Tuesday, December 28, 2010

Our bodies, our selves: Black Swan and 127 Hours

Given the slate of films generating awards season buzz – True Grit, Rabbit Hole, Blue Valentine – it’s shaping up to be quite the winter of our discontent. Perhaps nowhere is this more apparent than Darren Aronofsky’s Black Swan, both in its award-baiting allure and its dark restlessness.

Here Natalie Portman plays Nina, a New York City ballerina intent on dancing the lead role in a new version of "Swan Lake." When the company’s one-time darling, Beth (Winona Ryder), is ousted by the director, Thomas (a regal, intimidating Vincent Cassel), an opening is created for Nina to become the ballet’s new star. However, Thomas is insistent that he’s unsure whether the fragile, severe Nina can believably dance both the role of the white swan and the black swan, and his posturing begins to prey on Nina’s greatest psychological fears.

Under the suffocating presence of her mother (Barbara Hershey), a former-ballerina who sacrificed her career for motherhood, Nina lives a sterile focused life committed only to dancing and perfection. Her mother forcibly dotes, dressing and grooming her and watching her every move while she’s in the house. Outside the house, Nina has few, if any, friends. And with the arrival of Lily (Mila Kunis), the company’s newest dancer, Nina is uncertain whether she’s made a friend or enemy.

What unfolds is a tug-of-war between reality and delusion – we’re often uncertain whether what we’re seeing is really happening, or merely a momentary hallucination or dream concocted by Nina’s fractured psyche. Is everyone out to get her? Or is this simply what she’s convinced herself? In the struggle between black and white, it’s the grey areas that make this film most interesting.

Ultimately, Black Swan may be a story of unadulterated self-sacrifice, though it chooses to trade in moments of horror (sharp objects make a couple of appearances). Where Aronofsky's The Wrestler was a film with heart, Black Swan is motivated by selfish, garish means. If Mickey Rourke’s Randy was a character full of faults and regrets, he was also filled with tenderness and humanity. Those qualities are all seemingly absent from Portman’s Nina, and her struggle is between perfectionism and sanity. It's redemption and failure versus sacrifice and success.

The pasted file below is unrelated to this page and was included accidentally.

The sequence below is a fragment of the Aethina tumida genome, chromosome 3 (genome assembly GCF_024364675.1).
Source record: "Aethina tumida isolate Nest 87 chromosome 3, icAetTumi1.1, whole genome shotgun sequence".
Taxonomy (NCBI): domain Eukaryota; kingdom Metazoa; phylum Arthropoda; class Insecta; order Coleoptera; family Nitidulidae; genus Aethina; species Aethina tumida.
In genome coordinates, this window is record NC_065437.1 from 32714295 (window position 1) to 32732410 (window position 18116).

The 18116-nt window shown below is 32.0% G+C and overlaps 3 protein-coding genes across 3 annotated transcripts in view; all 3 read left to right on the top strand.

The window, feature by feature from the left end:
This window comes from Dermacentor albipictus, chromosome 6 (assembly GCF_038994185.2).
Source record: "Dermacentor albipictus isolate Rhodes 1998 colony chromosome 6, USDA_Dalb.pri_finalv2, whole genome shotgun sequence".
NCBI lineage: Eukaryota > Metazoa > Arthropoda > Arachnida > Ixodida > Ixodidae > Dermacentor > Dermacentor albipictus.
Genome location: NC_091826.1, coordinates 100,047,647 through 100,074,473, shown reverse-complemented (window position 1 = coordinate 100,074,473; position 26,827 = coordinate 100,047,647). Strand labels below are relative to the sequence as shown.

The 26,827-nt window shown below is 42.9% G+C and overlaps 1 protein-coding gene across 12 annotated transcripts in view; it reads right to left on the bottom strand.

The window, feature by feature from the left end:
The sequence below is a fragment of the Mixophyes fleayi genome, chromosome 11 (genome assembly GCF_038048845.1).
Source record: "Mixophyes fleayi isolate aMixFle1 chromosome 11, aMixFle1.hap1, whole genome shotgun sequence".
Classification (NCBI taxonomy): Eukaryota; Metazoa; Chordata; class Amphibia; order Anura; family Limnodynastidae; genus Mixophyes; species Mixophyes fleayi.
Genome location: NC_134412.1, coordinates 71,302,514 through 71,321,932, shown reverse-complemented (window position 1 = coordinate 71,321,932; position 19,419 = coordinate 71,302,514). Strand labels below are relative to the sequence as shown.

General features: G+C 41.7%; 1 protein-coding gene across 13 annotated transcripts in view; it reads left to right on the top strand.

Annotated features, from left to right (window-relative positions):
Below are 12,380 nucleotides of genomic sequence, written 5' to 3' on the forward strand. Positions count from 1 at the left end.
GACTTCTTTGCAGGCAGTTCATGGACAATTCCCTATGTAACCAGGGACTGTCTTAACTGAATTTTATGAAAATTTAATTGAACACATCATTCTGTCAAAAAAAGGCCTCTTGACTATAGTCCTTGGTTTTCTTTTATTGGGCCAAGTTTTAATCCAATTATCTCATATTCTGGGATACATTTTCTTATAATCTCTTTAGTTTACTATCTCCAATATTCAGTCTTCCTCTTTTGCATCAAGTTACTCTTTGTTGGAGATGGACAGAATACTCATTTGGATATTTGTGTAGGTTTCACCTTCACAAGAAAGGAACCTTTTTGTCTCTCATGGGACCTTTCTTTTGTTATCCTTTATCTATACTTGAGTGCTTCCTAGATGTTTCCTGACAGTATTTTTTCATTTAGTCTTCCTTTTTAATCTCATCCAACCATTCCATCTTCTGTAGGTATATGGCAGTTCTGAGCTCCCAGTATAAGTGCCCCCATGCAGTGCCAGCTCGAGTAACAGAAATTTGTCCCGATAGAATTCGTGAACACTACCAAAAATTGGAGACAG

Seeing the trailers for Portman's and Kunis's extremely similar forthcoming romantic comedies, one wonders if the ladies needed a laughable escape from the intensity of Black Swan. (Of course, even if that may be true, it doesn't necessarily make it okay.)


If there’s a film deserving of the “tour de force” label, it would be 127 Hours. Set in the beautiful boulder-filled landscape of eastern Utah, the film almost wholly belongs to James Franco (playing Aron Ralston) and a rock. The true story of one man’s survival by amputating his own arm after getting it caught between a fallen boulder and the side of a canyon, one goes into 127 Hours merely to watch the inevitable unfold.

Shortly after setting out for a weekend of canyoneering, and after an encounter with two 20-something adventurers (Amber Tamblyn and Kate Mara), Aron finds himself falling and quickly pinned inside a narrow inlet. He spends the next five days subsisting on the little food and water he has with him and reflecting on the events that have brought him here. Other characters are briefly brought into the picture through flashbacks and images replayed on Aron’s camcorder, but the show belongs to Franco.

Like other one-man pictures (most recently Sam Rockwell in Moon), the burden rests on the lone actor’s shoulders to carry the film, and under Danny Boyle’s (Trainspotting, Slumdog Millionaire) direction Franco manages to coax both sympathy and amusement from the audience. It may not be an “entertaining” film (mainly due to the time spent biting one’s lip in anticipation of the deed that must be done), but it’s interesting to watch Franco work as an actor in such literally tight constraints.

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